adjective, pal·er, pal·est.
- light-colored or lacking in color: a pale complexion; his pale face; a pale child.
- lacking the usual intensity of color due to fear, illness, stress, etc.:She looked pale and unwell when we visited her in the nursing home.
verb (used without object), paled, pal·ing.
verb (used with object)
Origin of pale1
Synonyms for pale
Antonyms for pale
verb (used with object), paled, pal·ing.
Origin of pale2
Related Words for palepasty, gray, poor, dim, blanched, faint, haggard, thin, sick, faded, white, wan, sallow, dull, blanch, tarnish, muddy, lessen, decrease
Examples from the Web for pale
Contemporary Examples of pale
The pale, baby-faced, red-cheeked rapper is furiously puffing away at a hastily-made blunt crammed with low-grade weed.The Cult of Yung Lean: ‘I’m Building An Anarchistic Society From the Ground Up’
January 4, 2015
But the flaws and peccadilloes of Renaissance artists like Michelangelo pale beside the misdeeds of patrons and pontiffs.Great Renaissance Art Thrived Amid Filth
December 3, 2014
Still, at each stage of jazz history certain kinds of sounds were beyond the pale.The Stacks: John Coltrane’s Mighty Musical Quest
October 18, 2014
She led a reliably epic and wild life, powered by a brand of comedy that regarded nothing as beyond the pale.What Joan Rivers Said She Would Do If She Were Dictator of America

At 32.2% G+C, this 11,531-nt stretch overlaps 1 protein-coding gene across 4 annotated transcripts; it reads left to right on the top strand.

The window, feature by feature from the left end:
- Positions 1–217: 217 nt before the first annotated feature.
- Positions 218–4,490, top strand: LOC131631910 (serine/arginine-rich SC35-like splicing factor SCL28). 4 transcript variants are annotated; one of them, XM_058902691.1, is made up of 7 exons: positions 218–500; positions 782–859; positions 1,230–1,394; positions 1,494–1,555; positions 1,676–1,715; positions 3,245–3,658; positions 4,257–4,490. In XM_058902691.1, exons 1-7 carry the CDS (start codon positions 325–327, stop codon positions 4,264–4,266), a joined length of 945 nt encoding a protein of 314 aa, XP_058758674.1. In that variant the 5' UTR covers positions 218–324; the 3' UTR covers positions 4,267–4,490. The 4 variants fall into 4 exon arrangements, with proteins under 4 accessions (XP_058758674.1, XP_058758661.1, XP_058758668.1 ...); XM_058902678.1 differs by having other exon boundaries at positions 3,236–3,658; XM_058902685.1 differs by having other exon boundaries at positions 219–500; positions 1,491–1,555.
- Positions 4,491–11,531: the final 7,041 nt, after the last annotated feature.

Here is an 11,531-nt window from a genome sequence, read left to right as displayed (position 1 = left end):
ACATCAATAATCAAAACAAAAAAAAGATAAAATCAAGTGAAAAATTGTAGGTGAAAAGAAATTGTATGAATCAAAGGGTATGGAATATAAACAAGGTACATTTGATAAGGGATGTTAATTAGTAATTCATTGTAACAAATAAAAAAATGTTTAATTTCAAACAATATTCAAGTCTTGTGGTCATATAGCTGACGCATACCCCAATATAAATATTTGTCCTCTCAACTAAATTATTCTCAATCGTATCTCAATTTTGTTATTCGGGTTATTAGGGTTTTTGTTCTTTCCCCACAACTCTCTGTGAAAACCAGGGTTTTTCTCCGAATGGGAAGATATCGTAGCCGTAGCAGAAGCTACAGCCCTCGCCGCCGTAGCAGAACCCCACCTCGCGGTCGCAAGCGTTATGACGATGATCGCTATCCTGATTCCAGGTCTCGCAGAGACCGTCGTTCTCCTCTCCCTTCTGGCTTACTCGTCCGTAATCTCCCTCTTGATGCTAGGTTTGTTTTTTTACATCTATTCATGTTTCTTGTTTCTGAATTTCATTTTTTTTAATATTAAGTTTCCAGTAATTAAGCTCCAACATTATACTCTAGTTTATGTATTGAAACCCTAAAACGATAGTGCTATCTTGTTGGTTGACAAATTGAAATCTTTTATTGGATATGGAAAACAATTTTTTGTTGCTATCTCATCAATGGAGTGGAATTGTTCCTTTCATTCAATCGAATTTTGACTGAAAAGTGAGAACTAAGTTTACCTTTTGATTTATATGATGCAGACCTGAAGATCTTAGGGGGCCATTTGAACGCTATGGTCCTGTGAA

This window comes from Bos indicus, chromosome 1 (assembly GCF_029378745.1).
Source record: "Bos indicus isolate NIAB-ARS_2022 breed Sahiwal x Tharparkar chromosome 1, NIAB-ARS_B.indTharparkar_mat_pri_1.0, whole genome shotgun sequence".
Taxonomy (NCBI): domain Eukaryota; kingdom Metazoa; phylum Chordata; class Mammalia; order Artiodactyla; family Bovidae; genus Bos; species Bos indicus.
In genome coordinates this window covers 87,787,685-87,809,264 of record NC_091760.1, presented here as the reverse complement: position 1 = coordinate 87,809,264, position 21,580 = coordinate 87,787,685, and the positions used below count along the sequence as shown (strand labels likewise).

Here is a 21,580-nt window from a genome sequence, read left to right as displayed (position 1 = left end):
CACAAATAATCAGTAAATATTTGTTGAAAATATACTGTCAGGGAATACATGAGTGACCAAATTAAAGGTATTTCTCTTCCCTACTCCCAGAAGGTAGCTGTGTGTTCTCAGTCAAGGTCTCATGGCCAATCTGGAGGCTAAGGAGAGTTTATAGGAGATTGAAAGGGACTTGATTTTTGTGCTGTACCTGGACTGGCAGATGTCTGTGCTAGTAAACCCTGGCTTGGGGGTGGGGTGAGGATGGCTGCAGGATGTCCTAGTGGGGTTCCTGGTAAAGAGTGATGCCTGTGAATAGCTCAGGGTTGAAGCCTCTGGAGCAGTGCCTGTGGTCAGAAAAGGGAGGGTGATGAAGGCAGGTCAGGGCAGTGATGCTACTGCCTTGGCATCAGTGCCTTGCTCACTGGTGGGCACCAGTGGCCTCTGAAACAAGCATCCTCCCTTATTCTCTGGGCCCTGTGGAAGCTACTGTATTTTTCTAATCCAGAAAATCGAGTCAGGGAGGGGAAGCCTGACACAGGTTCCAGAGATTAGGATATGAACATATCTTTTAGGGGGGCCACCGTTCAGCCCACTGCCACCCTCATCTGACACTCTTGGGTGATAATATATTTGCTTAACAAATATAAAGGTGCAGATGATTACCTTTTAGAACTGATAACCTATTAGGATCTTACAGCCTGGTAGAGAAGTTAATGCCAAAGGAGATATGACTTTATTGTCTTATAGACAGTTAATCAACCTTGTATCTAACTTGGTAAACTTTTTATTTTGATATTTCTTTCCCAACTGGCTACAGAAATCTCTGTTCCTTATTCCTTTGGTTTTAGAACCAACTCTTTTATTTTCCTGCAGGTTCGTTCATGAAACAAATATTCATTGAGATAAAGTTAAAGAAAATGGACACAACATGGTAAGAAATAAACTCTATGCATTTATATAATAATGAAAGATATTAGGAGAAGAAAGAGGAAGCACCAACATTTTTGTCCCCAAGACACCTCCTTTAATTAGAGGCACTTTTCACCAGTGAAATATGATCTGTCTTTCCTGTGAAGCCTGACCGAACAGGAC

September 5, 2014
With her cascade of red, twirling hair and pale, fine-boned face.Murdoch on the Rocks: How a Lone Reporter Revealed the Mogul's Tabloid Terror Machine
August 25, 2014
Historical Examples of pale
A still, pale fog is soothing; it lulls nature to a kind of repose.
How pale and eager their faces looked as they bent above him!
What instinct made you choose that shade of pale green for your frock?Viviette
William J. Locke
Robin's pale, blank face had a sick look, a deadly smoothness.Life and Death of Harriett Frean
The youth's pale face flushed with the pride of the skilled workman.The White Company
Arthur Conan Doyle
Word Origin for pale
Word Origin for pale
early 14c., from Old French paile "pale, light-colored" (12c., Modern French pâle), from Latin pallidus "pale, pallid, wan, colorless," from pallere "be pale, grow pale," from PIE *pel- (2) "pale" (see pallor). Pale-face, supposed North American Indian word for "European," is attested from 1822.
early 13c. (c.1200 in Anglo-Latin), "stake, pole, stake for vines," from Old French pal and directly from Latin palus "stake, prop, wooden post," related to pangere "to fix or fasten" (see pact).
From late 14c. as "fence of pointed stakes;" figurative sense of "limit, boundary, restriction" is from c.1400. Barely surviving in beyond the pale and similar phrases. Meaning "the part of Ireland under English rule" is from 1540s, via sense of "territory held by power of a nation or people" (mid-15c.).
late 14c., "become pale; appear pale" (also, in Middle English, "to make pale"), from Old French paleir (12c.) or from pale (adj.). Related: Paled; paling.
see beyond the pale.